When’s a flirt not a flirt? — Confused

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Free Advice is a periodic feature. Send questions to markbialczak@gmail.com. Anonymity is assured.

My qualifications: 57 years of open eyes and ears but no stalking charges. One dear wife Karen, one terrific daughter Elisabeth and her wonderful boyfriend George, one sensational stepson Daryl, one pet Ellie B aka Dogamous Pyle and various other family members of scattered location and adjectives. Four decades of writing in public about people, places and things.

Satisfaction is the goal, but is by no means guaranteed.

Today’s query …

Here is my question/dilemma:

I think I’ve pretty much resigned myself to the fact that I will be single the rest of my life. And on some level I may even be OK with that. Having said that, I’m very interested in hearing how you would advise me.

My issue is not finding men to date (although, I haven’t even looked or pursued dating in almost 2 years – it feels too much like work!)

My issue is holding onto, or even wanting to hold onto to a long-term relationship. Maybe I’m a loner? Here are some of the issues I’ve encountered.

• Men say that they like strong, decisive women. And it does seem they are initially drawn to it, but it ends up making them feel useless. I think men actually like being Knights in Shining armour and rescuing the damsel in distress. One ex told me years after our relationship ended that he felt I didn’t need him or anyone else for that matter. What do you think? What the hell do men want??
• Also, I need alone time and time with my friends and this seems to make men question my level of commitment. Should I date deployed soldiers or traveling salesmen or something??
• And last but not least. When in a relationship, I am loyal. I am however, outgoing and often my outgoing-ness is interpreted as flirtatious. I think flirting has sexual undertones/ innuendos – I’m just very relational and comfortable talking with people and being with people and honestly, I don’t want to change that about myself. I like spending time with my significant other in social settings. I don’t want to drop off the face of the earth just because I’m in a relationship. Do I have to?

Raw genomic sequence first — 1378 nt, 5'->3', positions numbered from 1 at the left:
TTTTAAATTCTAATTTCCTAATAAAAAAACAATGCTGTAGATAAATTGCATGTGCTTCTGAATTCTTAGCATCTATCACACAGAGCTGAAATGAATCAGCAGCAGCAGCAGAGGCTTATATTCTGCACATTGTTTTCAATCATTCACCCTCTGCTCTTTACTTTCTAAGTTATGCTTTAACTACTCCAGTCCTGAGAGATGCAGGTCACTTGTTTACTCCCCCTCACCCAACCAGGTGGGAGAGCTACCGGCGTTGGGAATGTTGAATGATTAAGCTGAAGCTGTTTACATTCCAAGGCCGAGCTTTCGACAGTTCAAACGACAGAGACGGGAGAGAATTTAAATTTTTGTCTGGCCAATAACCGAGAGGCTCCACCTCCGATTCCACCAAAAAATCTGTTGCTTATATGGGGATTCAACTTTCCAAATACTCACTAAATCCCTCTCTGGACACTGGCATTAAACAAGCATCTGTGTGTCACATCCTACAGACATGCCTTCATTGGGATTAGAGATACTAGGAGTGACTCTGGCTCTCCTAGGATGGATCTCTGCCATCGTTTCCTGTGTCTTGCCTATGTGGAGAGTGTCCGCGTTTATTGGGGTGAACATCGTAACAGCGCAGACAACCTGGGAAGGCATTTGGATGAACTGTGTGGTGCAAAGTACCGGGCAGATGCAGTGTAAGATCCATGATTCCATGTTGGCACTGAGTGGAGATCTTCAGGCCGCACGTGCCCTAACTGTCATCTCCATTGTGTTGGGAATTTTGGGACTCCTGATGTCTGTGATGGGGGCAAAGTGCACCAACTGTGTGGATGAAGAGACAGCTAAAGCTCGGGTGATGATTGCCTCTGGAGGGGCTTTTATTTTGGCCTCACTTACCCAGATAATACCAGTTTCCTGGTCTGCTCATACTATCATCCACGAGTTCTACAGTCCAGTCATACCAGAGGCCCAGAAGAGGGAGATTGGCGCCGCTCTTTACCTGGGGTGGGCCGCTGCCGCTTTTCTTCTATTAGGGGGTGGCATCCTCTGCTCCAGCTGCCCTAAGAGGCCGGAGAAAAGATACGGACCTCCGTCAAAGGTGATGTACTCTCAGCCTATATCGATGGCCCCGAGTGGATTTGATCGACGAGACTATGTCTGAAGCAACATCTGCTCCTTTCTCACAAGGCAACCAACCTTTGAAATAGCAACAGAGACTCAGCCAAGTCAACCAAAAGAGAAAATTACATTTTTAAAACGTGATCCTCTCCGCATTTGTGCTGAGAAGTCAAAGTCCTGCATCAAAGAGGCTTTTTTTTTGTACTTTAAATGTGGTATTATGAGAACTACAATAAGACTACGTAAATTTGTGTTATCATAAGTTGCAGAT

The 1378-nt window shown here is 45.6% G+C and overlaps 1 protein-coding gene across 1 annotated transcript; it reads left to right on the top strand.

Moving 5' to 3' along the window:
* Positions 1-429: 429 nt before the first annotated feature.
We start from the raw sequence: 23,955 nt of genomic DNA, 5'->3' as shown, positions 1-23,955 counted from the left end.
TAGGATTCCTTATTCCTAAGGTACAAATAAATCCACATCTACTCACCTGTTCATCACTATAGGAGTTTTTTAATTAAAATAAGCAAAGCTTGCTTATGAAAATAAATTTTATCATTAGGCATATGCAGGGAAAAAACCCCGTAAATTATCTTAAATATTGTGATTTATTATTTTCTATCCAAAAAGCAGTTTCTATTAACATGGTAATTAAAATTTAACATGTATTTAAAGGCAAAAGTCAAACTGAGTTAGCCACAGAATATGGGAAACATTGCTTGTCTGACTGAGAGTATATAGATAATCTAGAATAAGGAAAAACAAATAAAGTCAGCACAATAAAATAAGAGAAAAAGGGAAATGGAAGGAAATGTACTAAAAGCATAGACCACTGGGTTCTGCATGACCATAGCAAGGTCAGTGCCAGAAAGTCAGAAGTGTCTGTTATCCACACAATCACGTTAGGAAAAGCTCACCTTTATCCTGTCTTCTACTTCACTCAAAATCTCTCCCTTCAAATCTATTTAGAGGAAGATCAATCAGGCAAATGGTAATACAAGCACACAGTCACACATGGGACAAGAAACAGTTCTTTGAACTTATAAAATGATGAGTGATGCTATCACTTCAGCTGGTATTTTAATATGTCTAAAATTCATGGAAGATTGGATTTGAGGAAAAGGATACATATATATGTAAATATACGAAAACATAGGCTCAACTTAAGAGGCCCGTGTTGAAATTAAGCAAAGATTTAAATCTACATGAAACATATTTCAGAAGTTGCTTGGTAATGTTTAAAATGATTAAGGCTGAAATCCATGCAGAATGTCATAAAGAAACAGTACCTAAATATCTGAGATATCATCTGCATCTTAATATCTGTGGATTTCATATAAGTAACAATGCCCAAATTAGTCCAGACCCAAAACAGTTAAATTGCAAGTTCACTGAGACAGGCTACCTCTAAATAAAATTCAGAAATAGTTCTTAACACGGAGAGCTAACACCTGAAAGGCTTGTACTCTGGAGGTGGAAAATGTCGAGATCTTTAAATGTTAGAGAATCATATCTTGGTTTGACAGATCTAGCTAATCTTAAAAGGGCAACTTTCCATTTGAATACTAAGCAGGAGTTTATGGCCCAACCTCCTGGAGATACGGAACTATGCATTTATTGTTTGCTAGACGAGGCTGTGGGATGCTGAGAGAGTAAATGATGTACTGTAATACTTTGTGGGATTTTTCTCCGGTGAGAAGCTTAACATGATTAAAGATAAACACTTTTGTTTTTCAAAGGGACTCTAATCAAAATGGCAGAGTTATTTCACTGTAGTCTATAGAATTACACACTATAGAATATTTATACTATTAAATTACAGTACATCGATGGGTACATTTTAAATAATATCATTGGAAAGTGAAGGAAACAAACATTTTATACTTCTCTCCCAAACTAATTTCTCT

I am very interested in your male perspective on this.

OK, have fun with this one!

Eagerly waiting for your reply…

Signed, Confused

Dear Confused,

Put the rocks back in the junkyard, wash your hands at last of these past wormy dudes who crawled out from underneath them, and get back out there in some fresh dating gardens!

OK, maybe I’m not being completely fair to your past roster of boyfriends, but still …

Don’t lose that confidence that makes you a strong, independent woman. You betcha there are plenty of single men that will look at that quality and say, sign me up, let’s go through this crazy thing both being able to navigate the crap that comes at you singly and as part of a duo.

There’s your part of the equation snuck in at the end. You never have to pretend you’re a Damsel in Distress. That would be just plain dumb. There are plenty of times when the problems are real, and talking it out with somebody you trust helps. I think men want a partner they can trust to figure it out on their own when that’s what the time and place call for, but who’s willing and eager to sit down and talk it out when it seems appropriate that two heads are indeed better than one. Needy Knights, aren’t we?

Moving on to alone/friend time, I don’t see how that’s a problem, as long as it’s not 99 percent of your schedule — wait a second, that’s pretty silly — as long as it doesn’t make him feel as if you really, really like spending your time with your friends or alone way more than you like spending time with him. Now that vibe indeed could be a problem. If when you’re at the dinner date, you’re 100 percent into talking about your life and his life and not wistfully dreaming about the next group meal with the friends you had before he came around, then it’s his issue, not your’s. And do you mean to tell me that you’ve actually been with a guy who doesn’t literally jump up and sprint to play golf, or bowl, or hang out at the bar with his friends while you’re out with your friends or doing your own thing?

Finally, this flirty-wirty thing. One, don’t be using the word flirty-wirty in a social situation, ever. It leap frogs innuendo and goes straight to baby talk role playing … Sorry, I digress. My bad. Hey, if you are outgoing, I say, be yourself. Basically, all of my points of suggestion are tweaks, not changes. Because changing yourself to fit somebody else’s idea of what they want in a relationship is never going to work in the end game, anyway. So if you get the vibe from a date early on that he thinks you’re social manner with other males in a group social setting is making him uncomfortable, once you are alone, bring that up directly, ask him what’s up, tell him that’s not your intention, and see if he’s OK with you being yourself. If this little talk comforts his fears, win-win. If not, he’s not the right one, and on to another try for somebody who’s a better fit for who you are. Win-win.